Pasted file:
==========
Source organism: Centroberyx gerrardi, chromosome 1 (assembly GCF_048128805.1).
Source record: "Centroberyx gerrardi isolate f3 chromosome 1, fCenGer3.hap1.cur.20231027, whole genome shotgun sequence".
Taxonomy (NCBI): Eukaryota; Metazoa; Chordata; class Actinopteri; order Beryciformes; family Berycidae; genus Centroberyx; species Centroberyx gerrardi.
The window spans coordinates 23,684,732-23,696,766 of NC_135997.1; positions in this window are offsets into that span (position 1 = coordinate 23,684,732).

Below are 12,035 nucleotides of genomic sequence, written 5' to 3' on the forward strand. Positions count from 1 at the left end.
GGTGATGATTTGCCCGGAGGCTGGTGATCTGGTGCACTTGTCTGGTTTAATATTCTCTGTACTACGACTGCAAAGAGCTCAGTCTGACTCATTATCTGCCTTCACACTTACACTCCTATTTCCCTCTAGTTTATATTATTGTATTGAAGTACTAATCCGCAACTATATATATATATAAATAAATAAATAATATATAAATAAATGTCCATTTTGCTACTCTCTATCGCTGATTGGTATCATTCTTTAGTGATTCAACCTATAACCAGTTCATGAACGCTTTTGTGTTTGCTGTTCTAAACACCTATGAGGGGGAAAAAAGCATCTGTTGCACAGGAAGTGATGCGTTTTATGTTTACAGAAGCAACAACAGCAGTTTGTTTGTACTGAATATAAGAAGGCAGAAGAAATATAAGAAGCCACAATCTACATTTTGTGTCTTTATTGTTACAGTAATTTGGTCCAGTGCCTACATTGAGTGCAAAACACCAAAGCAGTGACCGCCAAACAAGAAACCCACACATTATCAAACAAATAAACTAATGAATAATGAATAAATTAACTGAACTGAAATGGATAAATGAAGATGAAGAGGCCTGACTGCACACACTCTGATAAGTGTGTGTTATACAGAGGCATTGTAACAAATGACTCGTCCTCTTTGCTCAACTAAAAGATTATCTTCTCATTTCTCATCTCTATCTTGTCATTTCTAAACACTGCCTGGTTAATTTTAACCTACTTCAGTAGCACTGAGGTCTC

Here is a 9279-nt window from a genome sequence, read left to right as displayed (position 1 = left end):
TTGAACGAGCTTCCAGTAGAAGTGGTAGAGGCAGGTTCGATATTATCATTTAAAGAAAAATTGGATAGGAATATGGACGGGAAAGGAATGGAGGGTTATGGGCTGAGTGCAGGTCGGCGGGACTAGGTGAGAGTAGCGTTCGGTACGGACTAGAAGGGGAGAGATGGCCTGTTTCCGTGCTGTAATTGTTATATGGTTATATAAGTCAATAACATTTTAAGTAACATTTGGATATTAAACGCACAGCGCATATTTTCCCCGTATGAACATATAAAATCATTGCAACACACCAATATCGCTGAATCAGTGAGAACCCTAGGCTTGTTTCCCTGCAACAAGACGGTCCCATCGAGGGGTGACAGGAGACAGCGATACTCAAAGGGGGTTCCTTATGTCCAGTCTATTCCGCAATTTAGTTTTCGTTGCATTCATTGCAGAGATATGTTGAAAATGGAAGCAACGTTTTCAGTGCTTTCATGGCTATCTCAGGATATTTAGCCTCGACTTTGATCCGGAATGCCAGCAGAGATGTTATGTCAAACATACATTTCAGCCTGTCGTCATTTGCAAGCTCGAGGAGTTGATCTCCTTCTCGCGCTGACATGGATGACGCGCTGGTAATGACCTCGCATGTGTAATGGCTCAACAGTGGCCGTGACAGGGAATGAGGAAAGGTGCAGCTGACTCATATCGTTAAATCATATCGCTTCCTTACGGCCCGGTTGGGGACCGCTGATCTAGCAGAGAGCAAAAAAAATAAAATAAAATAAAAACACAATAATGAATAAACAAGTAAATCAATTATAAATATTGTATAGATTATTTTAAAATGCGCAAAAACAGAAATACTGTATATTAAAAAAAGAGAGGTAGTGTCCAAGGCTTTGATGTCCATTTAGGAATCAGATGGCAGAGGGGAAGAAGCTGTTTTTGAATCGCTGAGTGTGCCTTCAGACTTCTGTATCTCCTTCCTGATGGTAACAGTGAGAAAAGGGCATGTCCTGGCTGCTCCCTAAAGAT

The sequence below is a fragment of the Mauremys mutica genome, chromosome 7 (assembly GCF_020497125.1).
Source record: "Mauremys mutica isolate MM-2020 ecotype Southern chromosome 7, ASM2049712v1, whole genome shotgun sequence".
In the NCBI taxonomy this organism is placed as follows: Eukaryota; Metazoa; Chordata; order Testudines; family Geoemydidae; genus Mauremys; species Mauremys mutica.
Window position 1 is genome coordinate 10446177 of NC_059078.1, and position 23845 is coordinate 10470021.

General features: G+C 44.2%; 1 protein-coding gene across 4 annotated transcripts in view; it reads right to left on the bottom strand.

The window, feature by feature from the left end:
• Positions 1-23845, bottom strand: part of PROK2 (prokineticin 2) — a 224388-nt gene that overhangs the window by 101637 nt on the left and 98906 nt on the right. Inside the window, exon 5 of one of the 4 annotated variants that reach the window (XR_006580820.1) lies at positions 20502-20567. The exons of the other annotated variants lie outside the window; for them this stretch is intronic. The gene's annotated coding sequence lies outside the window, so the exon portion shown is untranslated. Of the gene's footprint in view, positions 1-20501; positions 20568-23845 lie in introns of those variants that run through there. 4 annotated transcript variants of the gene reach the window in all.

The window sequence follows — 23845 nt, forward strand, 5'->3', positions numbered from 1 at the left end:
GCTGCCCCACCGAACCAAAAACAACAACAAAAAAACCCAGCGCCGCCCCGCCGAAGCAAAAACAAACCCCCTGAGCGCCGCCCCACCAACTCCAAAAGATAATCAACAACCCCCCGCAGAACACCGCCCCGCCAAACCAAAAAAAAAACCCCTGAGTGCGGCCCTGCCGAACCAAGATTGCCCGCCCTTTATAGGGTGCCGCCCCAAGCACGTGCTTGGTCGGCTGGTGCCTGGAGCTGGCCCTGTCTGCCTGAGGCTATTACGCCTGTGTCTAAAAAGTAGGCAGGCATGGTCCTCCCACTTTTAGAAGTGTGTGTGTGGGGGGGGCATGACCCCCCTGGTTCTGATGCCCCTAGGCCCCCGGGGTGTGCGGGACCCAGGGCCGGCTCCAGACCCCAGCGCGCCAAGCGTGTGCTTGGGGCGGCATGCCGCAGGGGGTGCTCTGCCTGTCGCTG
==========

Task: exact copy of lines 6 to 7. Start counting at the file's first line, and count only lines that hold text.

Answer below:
GGTGATGATTTGCCCGGAGGCTGGTGATCTGGTGCACTTGTCTGGTTTAATATTCTCTGTACTACGACTGCAAAGAGCTCAGTCTGACTCATTATCTGCCTTCACACTTACACTCCTATTTCCCTCTAGTTTATATTATTGTATTGAAGTACTAATCCGCAACTATATATATATATAAATAAATAAATAATATATAAATAAATGTCCATTTTGCTACTCTCTATCGCTGATTGGTATCATTCTTTAGTGATTCAACCTATAACCAGTTCATGAACGCTTTTGTGTTTGCTGTTCTAAACACCTATGAGGGGGAAAAAAGCATCTGTTGCACAGGAAGTGATGCGTTTTATGTTTACAGAAGCAACAACAGCAGTTTGTTTGTACTGAATATAAGAAGGCAGAAGAAATATAAGAAGCCACAATCTACATTTTGTGTCTTTATTGTTACAGTAATTTGGTCCAGTGCCTACATTGAGTGCAAAACACCAAAGCAGTGACCGCCAAACAAGAAACCCACACATTATCAAACAAATAAACTAATGAATAATGAATAAATTAACTGAACTGAAATGGATAAATGAAGATGAAGAGGCCTGACTGCACACACTCTGATAAGTGTGTGTTATACAGAGGCATTGTAACAAATGACTCGTCCTCTTTGCTCAACTAAAAGATTATCTTCTCATTTCTCATCTCTATCTTGTCATTTCTAAACACTGCCTGGTTAATTTTAACCTACTTCAGTAGCACTGAGGTCTC

Here is a 9279-nt window from a genome sequence, read left to right as displayed (position 1 = left end):